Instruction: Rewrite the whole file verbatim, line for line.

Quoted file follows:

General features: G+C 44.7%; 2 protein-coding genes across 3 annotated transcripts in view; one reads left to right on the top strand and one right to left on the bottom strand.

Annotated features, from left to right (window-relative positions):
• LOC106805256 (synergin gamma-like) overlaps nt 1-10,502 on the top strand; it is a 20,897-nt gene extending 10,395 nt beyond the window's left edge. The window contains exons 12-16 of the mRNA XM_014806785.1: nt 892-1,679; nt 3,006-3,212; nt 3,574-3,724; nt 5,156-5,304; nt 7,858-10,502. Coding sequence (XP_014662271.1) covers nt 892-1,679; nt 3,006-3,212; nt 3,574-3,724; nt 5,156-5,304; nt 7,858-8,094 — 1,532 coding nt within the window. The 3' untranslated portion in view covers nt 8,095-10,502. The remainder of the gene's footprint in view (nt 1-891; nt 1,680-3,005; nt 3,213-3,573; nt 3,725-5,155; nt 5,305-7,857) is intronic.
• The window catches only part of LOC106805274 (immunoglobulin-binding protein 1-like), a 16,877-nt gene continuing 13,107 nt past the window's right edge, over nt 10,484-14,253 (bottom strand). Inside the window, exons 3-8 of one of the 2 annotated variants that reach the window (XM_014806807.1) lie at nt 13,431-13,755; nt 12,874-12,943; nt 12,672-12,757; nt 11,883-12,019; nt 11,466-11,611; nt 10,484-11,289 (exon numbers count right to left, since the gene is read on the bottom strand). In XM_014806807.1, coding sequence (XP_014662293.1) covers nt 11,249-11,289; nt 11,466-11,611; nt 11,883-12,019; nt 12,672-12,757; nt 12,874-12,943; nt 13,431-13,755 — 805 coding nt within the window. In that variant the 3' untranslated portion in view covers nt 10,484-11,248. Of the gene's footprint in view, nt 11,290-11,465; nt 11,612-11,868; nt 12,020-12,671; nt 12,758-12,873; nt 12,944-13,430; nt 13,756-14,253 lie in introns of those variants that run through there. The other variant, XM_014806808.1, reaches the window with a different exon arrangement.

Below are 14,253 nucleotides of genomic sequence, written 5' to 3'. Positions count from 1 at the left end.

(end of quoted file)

General features: G+C 44.7%; 2 protein-coding genes across 3 annotated transcripts in view; one reads left to right on the top strand and one right to left on the bottom strand.

Annotated features, from left to right (window-relative positions):
• LOC106805256 (synergin gamma-like) overlaps nt 1-10,502 on the top strand; it is a 20,897-nt gene extending 10,395 nt beyond the window's left edge. The window contains exons 12-16 of the mRNA XM_014806785.1: nt 892-1,679; nt 3,006-3,212; nt 3,574-3,724; nt 5,156-5,304; nt 7,858-10,502. Coding sequence (XP_014662271.1) covers nt 892-1,679; nt 3,006-3,212; nt 3,574-3,724; nt 5,156-5,304; nt 7,858-8,094 — 1,532 coding nt within the window. The 3' untranslated portion in view covers nt 8,095-10,502. The remainder of the gene's footprint in view (nt 1-891; nt 1,680-3,005; nt 3,213-3,573; nt 3,725-5,155; nt 5,305-7,857) is intronic.
• The window catches only part of LOC106805274 (immunoglobulin-binding protein 1-like), a 16,877-nt gene continuing 13,107 nt past the window's right edge, over nt 10,484-14,253 (bottom strand). Inside the window, exons 3-8 of one of the 2 annotated variants that reach the window (XM_014806807.1) lie at nt 13,431-13,755; nt 12,874-12,943; nt 12,672-12,757; nt 11,883-12,019; nt 11,466-11,611; nt 10,484-11,289 (exon numbers count right to left, since the gene is read on the bottom strand). In XM_014806807.1, coding sequence (XP_014662293.1) covers nt 11,249-11,289; nt 11,466-11,611; nt 11,883-12,019; nt 12,672-12,757; nt 12,874-12,943; nt 13,431-13,755 — 805 coding nt within the window. In that variant the 3' untranslated portion in view covers nt 10,484-11,248. Of the gene's footprint in view, nt 11,290-11,465; nt 11,612-11,868; nt 12,020-12,671; nt 12,758-12,873; nt 12,944-13,430; nt 13,756-14,253 lie in introns of those variants that run through there. The other variant, XM_014806808.1, reaches the window with a different exon arrangement.

Below are 14,253 nucleotides of genomic sequence, written 5' to 3'. Positions count from 1 at the left end.